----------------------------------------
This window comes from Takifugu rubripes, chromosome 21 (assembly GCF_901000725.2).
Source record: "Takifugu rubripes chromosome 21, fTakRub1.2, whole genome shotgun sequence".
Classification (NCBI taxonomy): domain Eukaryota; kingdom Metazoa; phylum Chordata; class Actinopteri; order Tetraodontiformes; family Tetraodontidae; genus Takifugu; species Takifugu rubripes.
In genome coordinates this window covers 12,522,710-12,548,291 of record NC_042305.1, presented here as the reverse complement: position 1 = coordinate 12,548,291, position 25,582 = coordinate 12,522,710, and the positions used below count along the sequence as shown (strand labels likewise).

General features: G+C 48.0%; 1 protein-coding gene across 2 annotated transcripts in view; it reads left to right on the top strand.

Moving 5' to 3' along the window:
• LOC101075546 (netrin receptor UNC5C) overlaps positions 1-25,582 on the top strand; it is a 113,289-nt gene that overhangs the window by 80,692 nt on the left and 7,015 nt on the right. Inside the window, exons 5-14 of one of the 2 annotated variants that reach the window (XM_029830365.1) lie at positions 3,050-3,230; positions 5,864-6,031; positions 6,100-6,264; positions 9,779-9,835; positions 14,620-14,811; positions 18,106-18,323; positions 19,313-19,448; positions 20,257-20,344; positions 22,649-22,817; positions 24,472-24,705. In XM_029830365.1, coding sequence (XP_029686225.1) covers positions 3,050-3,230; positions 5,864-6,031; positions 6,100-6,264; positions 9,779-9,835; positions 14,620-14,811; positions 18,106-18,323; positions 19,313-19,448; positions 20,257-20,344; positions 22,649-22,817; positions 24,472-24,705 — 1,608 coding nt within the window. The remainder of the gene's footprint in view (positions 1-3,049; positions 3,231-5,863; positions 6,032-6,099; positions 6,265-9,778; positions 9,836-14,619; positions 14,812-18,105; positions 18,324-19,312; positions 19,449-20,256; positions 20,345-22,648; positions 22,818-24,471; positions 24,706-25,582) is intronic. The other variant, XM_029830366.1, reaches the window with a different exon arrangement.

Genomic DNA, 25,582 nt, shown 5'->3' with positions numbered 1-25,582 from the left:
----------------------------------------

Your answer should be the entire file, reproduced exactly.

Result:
This window comes from Takifugu rubripes, chromosome 21 (assembly GCF_901000725.2).
Source record: "Takifugu rubripes chromosome 21, fTakRub1.2, whole genome shotgun sequence".
Classification (NCBI taxonomy): domain Eukaryota; kingdom Metazoa; phylum Chordata; class Actinopteri; order Tetraodontiformes; family Tetraodontidae; genus Takifugu; species Takifugu rubripes.
In genome coordinates this window covers 12,522,710-12,548,291 of record NC_042305.1, presented here as the reverse complement: position 1 = coordinate 12,548,291, position 25,582 = coordinate 12,522,710, and the positions used below count along the sequence as shown (strand labels likewise).

General features: G+C 48.0%; 1 protein-coding gene across 2 annotated transcripts in view; it reads left to right on the top strand.

Moving 5' to 3' along the window:
• LOC101075546 (netrin receptor UNC5C) overlaps positions 1-25,582 on the top strand; it is a 113,289-nt gene that overhangs the window by 80,692 nt on the left and 7,015 nt on the right. Inside the window, exons 5-14 of one of the 2 annotated variants that reach the window (XM_029830365.1) lie at positions 3,050-3,230; positions 5,864-6,031; positions 6,100-6,264; positions 9,779-9,835; positions 14,620-14,811; positions 18,106-18,323; positions 19,313-19,448; positions 20,257-20,344; positions 22,649-22,817; positions 24,472-24,705. In XM_029830365.1, coding sequence (XP_029686225.1) covers positions 3,050-3,230; positions 5,864-6,031; positions 6,100-6,264; positions 9,779-9,835; positions 14,620-14,811; positions 18,106-18,323; positions 19,313-19,448; positions 20,257-20,344; positions 22,649-22,817; positions 24,472-24,705 — 1,608 coding nt within the window. The remainder of the gene's footprint in view (positions 1-3,049; positions 3,231-5,863; positions 6,032-6,099; positions 6,265-9,778; positions 9,836-14,619; positions 14,812-18,105; positions 18,324-19,312; positions 19,449-20,256; positions 20,345-22,648; positions 22,818-24,471; positions 24,706-25,582) is intronic. The other variant, XM_029830366.1, reaches the window with a different exon arrangement.

Genomic DNA, 25,582 nt, shown 5'->3' with positions numbered 1-25,582 from the left: